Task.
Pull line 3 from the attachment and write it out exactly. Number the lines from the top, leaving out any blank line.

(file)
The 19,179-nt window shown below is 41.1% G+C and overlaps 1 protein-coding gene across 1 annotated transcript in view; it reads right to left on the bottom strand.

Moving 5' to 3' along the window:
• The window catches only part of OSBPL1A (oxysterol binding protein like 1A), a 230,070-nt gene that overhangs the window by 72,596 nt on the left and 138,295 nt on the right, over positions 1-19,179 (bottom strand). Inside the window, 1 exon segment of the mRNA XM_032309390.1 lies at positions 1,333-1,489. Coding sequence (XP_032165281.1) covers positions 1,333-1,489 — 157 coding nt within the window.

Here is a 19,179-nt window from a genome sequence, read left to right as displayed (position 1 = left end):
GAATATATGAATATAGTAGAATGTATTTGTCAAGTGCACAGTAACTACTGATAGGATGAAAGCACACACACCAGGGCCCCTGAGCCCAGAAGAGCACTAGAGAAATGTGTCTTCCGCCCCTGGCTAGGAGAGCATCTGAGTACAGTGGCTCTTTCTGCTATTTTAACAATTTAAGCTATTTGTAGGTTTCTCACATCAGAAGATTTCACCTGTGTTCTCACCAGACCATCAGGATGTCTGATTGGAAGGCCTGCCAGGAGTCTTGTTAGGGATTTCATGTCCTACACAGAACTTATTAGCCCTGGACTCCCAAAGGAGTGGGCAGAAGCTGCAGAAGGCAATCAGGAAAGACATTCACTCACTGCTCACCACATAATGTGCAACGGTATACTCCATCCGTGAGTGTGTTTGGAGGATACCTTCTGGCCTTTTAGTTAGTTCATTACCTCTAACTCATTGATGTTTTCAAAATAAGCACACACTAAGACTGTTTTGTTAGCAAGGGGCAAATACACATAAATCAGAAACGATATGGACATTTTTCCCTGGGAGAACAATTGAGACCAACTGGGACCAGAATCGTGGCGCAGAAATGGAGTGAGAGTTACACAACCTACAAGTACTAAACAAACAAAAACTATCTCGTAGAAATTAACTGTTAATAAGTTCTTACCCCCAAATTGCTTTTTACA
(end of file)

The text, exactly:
• The window catches only part of OSBPL1A (oxysterol binding protein like 1A), a 230,070-nt gene that overhangs the window by 72,596 nt on the left and 138,295 nt on the right, over positions 1-19,179 (bottom strand). Inside the window, 1 exon segment of the mRNA XM_032309390.1 lies at positions 1,333-1,489. Coding sequence (XP_032165281.1) covers positions 1,333-1,489 — 157 coding nt within the window.